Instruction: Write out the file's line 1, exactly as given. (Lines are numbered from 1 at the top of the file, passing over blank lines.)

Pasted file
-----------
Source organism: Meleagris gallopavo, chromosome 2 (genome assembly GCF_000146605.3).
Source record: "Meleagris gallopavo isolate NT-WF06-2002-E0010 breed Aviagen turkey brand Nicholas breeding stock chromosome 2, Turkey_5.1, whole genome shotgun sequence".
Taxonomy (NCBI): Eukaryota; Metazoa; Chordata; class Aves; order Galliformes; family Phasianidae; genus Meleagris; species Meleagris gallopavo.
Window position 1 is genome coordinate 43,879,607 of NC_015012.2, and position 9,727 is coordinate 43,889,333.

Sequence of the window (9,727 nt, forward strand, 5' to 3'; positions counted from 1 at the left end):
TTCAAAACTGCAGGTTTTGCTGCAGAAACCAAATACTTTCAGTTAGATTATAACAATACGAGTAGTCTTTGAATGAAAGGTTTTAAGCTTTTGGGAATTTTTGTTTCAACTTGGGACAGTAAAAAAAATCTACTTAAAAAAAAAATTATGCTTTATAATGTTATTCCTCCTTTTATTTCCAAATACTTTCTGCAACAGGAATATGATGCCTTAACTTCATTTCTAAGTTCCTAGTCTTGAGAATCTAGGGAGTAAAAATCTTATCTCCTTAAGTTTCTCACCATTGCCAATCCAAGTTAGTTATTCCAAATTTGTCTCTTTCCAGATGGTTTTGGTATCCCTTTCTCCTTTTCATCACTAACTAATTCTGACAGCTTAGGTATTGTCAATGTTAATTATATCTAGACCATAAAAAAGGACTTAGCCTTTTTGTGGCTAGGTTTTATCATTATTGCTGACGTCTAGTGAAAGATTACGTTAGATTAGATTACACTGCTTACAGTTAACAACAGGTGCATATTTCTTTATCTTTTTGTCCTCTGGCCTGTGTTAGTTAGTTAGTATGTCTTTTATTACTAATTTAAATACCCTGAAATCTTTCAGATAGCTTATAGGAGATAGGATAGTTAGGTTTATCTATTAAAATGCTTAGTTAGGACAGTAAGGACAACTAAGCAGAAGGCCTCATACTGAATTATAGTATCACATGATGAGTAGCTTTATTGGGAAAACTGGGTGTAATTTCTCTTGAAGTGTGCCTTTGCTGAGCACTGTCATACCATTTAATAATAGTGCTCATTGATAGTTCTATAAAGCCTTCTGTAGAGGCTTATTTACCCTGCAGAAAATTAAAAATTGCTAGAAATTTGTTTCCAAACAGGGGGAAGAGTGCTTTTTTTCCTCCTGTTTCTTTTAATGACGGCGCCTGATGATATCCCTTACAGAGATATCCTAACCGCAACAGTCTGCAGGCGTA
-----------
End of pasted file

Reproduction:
Source organism: Meleagris gallopavo, chromosome 2 (genome assembly GCF_000146605.3).